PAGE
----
Epiphany is my word of the week.
Epiphany – even the sounds of this word roll off the tongue in smooth, grace-filled manner.
January 6 is when the church celebrates Epiphany, also called Theophany in the Eastern Churches, recognizing the visit of the Wise Men to the Christ child.
The word “epiphany” also means to have a sudden understanding or insight. Reading about epiphany this year did open my eyes with a new understanding of this long time Christian observance. It also brought back memories of my 2006 trip to Germany.
Epiphany is an ancient feast, dating to the 3rd century in the East. In the East, the Epiphany feast pre-dates the Christmas feast, although the West knew of the Nativity Feast before the Epiphany feast. Originally the Epiphany celebrated the Baptism of Christ. The Church in Jerusalem celebrated Christ’s Nativity on January 6 until AD 549.
The Epiphany feast was introduced in the Western Church by the 4th century, but the connection between the feast and Christ’s baptism was gradually lost. The Western observance of the feast soon became associated with the visit of the Wise Men. In the West, the Feast of Jesus’ baptism is a separate holy day, and currently falls on the Sunday following Epiphany. In the East, the feast of the Nativity and the Epiphany gradually became two distinct feasts.
Various customs have developed around Epiphany. In the East, there is a solemn blessing of water.
In the West, in the Middle Ages, houses were blessed on Epiphany. The custom still exists in Europe today. The photo with this post is one I took in Germany showing a store that had been blessed for that year on Epiphany.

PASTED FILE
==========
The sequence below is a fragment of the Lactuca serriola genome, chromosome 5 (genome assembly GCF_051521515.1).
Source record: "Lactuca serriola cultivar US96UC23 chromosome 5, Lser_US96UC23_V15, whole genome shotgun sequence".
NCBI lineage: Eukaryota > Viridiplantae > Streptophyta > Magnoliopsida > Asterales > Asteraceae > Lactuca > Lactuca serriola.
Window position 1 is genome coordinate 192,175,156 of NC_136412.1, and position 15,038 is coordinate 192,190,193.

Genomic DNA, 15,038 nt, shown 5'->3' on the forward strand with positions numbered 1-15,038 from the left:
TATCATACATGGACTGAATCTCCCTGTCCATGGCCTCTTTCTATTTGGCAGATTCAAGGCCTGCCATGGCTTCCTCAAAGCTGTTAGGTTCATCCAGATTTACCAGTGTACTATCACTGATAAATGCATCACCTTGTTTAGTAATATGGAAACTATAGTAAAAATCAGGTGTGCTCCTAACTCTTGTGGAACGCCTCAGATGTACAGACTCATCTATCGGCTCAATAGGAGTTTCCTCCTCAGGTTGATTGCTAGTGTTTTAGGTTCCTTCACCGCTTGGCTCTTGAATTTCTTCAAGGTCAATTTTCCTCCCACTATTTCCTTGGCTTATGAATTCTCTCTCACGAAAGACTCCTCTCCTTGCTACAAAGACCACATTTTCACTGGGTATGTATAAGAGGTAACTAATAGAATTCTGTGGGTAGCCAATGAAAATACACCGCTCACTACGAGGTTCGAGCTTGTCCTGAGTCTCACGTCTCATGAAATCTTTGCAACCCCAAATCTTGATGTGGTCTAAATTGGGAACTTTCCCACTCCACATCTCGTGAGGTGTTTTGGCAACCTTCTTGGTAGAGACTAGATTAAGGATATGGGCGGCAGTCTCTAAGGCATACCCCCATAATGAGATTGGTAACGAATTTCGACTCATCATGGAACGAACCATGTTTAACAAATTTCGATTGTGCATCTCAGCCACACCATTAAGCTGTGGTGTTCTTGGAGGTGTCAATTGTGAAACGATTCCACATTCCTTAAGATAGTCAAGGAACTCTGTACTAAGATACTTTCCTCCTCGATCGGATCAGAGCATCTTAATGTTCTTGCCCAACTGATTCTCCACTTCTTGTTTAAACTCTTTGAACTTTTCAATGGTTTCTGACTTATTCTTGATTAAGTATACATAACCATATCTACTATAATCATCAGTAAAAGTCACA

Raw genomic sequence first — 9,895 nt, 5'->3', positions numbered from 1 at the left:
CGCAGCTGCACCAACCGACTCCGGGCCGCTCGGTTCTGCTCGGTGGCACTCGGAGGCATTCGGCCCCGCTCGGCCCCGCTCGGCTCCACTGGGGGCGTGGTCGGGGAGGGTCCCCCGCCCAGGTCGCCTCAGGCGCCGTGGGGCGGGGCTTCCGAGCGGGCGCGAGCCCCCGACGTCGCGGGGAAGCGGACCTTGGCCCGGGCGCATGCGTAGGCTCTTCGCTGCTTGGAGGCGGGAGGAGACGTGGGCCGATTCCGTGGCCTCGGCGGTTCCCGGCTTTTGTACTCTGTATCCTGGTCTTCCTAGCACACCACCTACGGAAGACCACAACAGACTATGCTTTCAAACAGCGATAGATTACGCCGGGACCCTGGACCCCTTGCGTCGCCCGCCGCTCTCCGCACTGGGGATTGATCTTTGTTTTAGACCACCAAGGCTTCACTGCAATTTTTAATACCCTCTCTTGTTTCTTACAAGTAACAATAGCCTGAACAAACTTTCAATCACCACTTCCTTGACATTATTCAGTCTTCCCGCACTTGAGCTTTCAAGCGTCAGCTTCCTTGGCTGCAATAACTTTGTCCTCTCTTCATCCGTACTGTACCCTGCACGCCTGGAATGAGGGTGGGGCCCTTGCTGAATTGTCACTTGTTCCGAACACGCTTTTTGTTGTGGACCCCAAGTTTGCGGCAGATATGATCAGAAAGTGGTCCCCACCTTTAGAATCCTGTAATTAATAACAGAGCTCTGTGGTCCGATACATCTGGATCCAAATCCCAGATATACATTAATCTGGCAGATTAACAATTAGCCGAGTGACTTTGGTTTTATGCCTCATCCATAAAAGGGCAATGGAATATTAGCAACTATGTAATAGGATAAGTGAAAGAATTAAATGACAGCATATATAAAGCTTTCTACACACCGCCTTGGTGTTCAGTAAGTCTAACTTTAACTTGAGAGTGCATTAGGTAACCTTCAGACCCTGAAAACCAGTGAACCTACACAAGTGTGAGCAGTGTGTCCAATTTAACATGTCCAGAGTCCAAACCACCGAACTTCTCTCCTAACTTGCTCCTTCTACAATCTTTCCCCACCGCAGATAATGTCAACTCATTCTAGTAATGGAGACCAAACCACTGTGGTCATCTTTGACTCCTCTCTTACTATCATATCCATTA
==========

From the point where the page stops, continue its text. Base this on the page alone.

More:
Holy water was sprinkled in each room with the whole family was involved. The father led the procession with a shovel of charcoal on which he burned incense and the oldest son had the bowl of holy water. The rest of the family followed along saying the rosary and/or singing hymns. While the father and oldest son were incensing and blessing the house, the youngest child carried a plate of chalk. The chalk had been blessed with a special blessing after morning Mass.
The father took the blessed chalk and wrote over every room that led outside: 20 + C + M + B + 08 which stands for “Anno Domini 2008 — Caspar, Melchior, Balthasar” and means “The three Holy Kings, Caspar, Melchior, Balthasar, in the year of Our Lord, 2008” or whatever the year may be. The letters C, M, and B are also thought to stand for Christus mansionem benedicat, meaning “Christ bless this home.” This tradition of blessing the doorways symbolizes the family’s commitment to welcome Christ into their homes on a daily basis through the year.
I am going to say a blessing in each of the rooms of my house this year on January 6. May the spirit of God move into every nook and cranny of my home and my heart.